Saudi Arabia has agreed to supply the Syrian rebels with anti-aircraft missiles, The Wall Street Journal reported Saturday, including shoulder-fired missiles that are capable of shooting down jets.

The sophisticated weaponry includes “Chinese man-portable air defense systems, or Manpads, and antitank guided missiles from Russia,” the newspaper reported, citing an Arab diplomat and opposition leaders.

If true, most of the weapons would flow to the south of Syria, where the opposition fighters are more organized. The weapons were already waiting in warehouses in Jordan and Turkey, the report added.

The rebels said the equipment, if supplied in large quantities, could turn the tide of fighting in their favor ahead of their big push on Damascus — particularly because they could help weaken the Syrian army’s greatest assets on the battlefield: air superiority and heavy armor.

Members of the Syrian opposition confirmed the report, but Saudi Arabia did not comment.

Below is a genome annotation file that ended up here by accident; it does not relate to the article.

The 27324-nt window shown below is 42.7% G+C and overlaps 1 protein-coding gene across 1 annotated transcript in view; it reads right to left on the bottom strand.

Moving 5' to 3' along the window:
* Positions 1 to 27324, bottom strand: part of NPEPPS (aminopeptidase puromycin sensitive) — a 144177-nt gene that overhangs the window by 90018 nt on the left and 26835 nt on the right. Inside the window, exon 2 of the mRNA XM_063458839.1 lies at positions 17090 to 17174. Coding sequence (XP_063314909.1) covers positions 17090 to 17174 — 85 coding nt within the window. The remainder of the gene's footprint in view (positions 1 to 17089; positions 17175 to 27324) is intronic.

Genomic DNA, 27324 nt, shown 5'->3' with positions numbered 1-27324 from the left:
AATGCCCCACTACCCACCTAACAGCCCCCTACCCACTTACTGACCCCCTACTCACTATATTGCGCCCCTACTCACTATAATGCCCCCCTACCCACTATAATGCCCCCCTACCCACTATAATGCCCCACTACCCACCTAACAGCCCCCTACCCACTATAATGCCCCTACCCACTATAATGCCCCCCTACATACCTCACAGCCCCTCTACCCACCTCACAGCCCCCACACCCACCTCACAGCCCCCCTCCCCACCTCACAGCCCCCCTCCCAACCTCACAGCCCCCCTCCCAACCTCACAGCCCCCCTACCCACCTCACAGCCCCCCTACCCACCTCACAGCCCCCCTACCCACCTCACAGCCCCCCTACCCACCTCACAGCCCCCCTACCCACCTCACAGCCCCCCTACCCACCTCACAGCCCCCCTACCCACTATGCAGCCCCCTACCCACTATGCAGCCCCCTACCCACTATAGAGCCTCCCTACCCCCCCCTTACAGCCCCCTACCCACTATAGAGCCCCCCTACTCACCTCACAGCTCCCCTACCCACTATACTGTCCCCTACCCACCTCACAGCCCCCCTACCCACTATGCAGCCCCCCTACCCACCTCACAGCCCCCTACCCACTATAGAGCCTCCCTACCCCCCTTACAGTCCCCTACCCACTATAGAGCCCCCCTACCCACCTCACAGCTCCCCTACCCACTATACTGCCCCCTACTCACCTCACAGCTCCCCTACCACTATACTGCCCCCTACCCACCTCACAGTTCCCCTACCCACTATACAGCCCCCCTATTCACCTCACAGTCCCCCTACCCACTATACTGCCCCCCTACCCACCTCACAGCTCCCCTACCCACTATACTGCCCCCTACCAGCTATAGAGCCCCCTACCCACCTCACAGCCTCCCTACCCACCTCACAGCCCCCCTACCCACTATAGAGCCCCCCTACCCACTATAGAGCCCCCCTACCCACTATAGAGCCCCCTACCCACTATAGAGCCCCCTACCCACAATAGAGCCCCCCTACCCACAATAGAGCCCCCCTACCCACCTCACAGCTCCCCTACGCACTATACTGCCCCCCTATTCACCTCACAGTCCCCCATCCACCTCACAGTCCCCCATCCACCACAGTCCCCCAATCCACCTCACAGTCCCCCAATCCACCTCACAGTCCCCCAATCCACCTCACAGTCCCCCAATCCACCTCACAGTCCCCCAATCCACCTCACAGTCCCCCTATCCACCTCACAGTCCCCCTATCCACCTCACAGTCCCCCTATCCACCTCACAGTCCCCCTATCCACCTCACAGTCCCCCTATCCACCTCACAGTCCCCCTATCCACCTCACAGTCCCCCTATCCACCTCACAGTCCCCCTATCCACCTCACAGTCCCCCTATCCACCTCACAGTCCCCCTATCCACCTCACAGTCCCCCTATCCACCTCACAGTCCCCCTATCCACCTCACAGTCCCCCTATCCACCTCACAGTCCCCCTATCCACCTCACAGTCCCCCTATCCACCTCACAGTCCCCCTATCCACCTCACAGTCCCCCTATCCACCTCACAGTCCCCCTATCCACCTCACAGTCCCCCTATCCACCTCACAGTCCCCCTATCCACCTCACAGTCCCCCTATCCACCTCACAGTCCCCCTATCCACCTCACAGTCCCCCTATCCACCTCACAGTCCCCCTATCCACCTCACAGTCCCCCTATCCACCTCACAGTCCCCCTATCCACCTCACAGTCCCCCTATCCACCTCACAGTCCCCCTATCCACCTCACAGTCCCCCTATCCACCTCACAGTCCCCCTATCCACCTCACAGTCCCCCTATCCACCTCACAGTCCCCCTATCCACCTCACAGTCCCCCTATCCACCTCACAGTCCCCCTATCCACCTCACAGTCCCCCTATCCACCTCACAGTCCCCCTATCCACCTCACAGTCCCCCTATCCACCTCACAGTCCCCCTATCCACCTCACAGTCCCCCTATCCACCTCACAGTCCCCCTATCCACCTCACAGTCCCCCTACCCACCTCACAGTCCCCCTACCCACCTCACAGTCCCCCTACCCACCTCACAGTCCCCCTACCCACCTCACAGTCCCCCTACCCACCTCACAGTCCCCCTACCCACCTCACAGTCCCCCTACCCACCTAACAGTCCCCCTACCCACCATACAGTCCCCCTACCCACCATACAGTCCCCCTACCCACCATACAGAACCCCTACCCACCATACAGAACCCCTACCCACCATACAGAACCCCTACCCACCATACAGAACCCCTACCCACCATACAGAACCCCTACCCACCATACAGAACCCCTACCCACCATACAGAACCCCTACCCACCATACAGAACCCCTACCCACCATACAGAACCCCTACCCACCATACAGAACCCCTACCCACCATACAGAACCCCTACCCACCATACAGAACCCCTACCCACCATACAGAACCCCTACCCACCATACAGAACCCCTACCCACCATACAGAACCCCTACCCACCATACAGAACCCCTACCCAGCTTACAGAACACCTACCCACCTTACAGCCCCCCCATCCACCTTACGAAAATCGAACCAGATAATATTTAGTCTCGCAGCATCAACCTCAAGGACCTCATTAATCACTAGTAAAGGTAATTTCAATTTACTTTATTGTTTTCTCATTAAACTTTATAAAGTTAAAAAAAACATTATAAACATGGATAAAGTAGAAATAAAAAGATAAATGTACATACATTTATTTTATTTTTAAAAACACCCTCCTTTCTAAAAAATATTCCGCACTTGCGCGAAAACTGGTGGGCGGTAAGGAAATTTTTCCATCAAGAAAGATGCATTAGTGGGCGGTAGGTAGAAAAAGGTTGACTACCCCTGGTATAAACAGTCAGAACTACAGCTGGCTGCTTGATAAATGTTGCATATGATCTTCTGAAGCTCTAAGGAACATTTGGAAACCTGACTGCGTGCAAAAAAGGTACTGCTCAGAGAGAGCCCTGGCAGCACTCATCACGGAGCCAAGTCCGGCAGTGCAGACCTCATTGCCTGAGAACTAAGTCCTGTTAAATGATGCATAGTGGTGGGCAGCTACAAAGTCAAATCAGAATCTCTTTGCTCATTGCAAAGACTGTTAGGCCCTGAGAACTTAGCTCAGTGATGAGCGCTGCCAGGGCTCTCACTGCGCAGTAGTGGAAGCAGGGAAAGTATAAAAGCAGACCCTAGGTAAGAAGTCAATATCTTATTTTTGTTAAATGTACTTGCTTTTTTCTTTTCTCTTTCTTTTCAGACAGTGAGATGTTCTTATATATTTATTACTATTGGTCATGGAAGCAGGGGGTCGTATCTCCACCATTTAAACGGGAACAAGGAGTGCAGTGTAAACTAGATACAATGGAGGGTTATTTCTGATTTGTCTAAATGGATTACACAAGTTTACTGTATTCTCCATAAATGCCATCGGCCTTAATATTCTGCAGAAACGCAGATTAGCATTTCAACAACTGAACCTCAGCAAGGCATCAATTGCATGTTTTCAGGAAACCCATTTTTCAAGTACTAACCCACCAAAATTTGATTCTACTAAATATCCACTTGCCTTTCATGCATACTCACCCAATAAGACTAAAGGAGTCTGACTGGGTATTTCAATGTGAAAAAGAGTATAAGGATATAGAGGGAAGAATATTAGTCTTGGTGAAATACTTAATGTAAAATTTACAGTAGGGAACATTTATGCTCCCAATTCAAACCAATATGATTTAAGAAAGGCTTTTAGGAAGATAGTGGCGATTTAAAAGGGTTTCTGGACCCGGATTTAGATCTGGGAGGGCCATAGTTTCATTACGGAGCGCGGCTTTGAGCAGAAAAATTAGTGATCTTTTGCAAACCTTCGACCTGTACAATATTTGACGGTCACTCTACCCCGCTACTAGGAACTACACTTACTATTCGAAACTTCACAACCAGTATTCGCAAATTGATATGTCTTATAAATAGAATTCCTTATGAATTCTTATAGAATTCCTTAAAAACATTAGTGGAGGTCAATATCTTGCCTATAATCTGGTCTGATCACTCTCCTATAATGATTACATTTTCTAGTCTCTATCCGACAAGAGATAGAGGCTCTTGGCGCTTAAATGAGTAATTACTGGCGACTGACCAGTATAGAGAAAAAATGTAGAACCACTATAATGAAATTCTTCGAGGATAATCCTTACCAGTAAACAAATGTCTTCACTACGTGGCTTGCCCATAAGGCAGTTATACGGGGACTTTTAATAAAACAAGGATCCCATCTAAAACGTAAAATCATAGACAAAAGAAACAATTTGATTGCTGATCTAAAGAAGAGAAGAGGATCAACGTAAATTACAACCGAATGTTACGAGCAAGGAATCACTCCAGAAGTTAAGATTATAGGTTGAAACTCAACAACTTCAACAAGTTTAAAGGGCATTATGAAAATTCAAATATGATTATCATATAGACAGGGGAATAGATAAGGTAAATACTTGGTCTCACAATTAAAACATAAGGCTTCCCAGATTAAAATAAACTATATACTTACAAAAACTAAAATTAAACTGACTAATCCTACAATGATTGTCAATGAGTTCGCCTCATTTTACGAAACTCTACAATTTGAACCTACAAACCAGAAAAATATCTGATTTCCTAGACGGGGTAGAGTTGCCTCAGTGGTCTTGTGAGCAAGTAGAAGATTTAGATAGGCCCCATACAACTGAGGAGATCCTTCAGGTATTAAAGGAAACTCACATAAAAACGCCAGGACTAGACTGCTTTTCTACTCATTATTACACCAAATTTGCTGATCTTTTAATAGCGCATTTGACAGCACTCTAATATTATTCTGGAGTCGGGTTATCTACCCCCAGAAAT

A Free Syrian Army fighter sits behind an anti-aircraft weapon in Aleppo, Syria (photo credit: AP/Abdullah al-Yassin)

A Free Syrian Army fighter sits behind an anti-aircraft weapon in Aleppo, Syria (photo credit: AP/Abdullah al-Yassin)

The White House has long been opposed to arming the Syrian rebels out of fear that the weapons could fall into the hands of extremists, including al-Qaeda-linked groups, yet it too has increased its new financial aid to the opposition, used to pay opposition fighters’ salaries.

Riyadh’s decision was seen as a result of its increasing frustration with the stalemated Syria peace talks in Geneva.

The decision comes on the heels of the futile first round of the Geneva II talks, which was said to have led the US and the wealthy Gulf states to change their tone about backing a military push against Syrian President Bashar Assad so that a political conclusion to the three-year-old conflict could be reached.